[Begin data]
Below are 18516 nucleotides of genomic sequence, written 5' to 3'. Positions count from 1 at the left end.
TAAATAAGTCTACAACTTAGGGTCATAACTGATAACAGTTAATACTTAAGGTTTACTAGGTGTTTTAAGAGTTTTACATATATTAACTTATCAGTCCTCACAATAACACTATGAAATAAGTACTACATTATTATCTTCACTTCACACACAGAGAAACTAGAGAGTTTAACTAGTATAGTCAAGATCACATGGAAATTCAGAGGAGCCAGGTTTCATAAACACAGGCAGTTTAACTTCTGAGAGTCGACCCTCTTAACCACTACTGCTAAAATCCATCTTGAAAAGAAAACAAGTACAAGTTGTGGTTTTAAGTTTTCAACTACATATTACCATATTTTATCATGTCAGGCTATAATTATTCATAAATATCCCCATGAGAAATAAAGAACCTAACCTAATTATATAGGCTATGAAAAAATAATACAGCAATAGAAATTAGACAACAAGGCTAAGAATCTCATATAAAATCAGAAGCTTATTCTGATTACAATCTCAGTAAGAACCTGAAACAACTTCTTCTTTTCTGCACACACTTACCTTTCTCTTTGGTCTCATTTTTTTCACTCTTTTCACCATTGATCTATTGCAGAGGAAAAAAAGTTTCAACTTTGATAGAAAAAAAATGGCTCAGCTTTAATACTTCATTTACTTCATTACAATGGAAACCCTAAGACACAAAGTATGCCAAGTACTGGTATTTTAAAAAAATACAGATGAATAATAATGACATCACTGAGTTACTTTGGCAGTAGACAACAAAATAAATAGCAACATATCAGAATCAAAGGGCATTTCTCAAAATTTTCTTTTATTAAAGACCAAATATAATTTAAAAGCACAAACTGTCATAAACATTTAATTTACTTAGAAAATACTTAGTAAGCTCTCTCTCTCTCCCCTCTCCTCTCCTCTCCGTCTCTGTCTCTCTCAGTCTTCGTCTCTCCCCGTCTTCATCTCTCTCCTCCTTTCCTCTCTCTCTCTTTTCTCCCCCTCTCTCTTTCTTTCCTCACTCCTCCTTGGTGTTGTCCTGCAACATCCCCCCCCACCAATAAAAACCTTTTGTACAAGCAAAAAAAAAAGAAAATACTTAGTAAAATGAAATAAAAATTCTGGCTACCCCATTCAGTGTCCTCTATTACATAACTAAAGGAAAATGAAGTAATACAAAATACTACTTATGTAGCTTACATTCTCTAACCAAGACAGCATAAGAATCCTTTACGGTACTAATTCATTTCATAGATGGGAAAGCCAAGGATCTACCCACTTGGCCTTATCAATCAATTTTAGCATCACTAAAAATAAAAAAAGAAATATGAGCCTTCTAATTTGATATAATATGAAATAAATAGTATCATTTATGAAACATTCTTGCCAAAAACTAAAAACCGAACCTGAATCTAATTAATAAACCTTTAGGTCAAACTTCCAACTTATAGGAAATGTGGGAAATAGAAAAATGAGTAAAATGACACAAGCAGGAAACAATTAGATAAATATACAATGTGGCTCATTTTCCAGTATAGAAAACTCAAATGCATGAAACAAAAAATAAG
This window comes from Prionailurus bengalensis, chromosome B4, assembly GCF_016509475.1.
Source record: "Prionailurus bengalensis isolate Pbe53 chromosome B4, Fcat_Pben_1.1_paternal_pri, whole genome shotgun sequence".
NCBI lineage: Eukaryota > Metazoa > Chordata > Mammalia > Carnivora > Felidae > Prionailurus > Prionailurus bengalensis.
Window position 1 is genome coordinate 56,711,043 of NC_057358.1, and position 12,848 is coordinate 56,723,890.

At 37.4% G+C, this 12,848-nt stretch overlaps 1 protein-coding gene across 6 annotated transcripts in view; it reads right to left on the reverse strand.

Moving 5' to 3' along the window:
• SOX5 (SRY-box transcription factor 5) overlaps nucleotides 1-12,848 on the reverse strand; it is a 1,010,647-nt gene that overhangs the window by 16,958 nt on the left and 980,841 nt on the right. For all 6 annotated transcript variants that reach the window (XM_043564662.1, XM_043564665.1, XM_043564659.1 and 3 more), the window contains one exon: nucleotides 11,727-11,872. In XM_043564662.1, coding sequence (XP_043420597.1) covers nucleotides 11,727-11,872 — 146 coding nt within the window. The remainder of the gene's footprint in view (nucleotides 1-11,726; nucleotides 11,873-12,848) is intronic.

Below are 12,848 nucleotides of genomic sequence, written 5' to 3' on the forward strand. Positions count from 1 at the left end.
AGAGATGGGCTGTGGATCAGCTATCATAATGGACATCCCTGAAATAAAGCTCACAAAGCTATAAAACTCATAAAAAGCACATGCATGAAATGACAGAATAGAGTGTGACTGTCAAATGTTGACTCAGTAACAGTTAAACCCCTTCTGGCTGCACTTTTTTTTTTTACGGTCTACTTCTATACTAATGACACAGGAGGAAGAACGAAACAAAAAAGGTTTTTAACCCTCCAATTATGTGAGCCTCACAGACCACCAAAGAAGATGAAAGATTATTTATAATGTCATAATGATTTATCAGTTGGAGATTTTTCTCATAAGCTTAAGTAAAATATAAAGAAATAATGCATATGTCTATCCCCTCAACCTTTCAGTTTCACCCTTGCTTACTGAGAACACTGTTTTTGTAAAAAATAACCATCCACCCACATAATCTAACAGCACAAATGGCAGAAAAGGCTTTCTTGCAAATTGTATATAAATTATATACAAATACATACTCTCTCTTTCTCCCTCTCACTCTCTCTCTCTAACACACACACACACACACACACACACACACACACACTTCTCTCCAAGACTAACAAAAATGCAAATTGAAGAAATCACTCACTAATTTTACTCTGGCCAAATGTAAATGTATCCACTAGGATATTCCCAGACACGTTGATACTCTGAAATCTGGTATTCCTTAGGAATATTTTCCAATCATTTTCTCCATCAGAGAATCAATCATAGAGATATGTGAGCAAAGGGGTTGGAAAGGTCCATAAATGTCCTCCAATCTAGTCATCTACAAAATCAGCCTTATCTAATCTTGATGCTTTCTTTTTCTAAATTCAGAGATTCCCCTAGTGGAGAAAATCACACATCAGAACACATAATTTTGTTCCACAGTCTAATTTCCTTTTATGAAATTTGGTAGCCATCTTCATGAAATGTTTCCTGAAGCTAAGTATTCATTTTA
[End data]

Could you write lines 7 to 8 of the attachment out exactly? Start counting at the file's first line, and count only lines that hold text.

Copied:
At 37.4% G+C, this 12,848-nt stretch overlaps 1 protein-coding gene across 6 annotated transcripts in view; it reads right to left on the reverse strand.

Moving 5' to 3' along the window: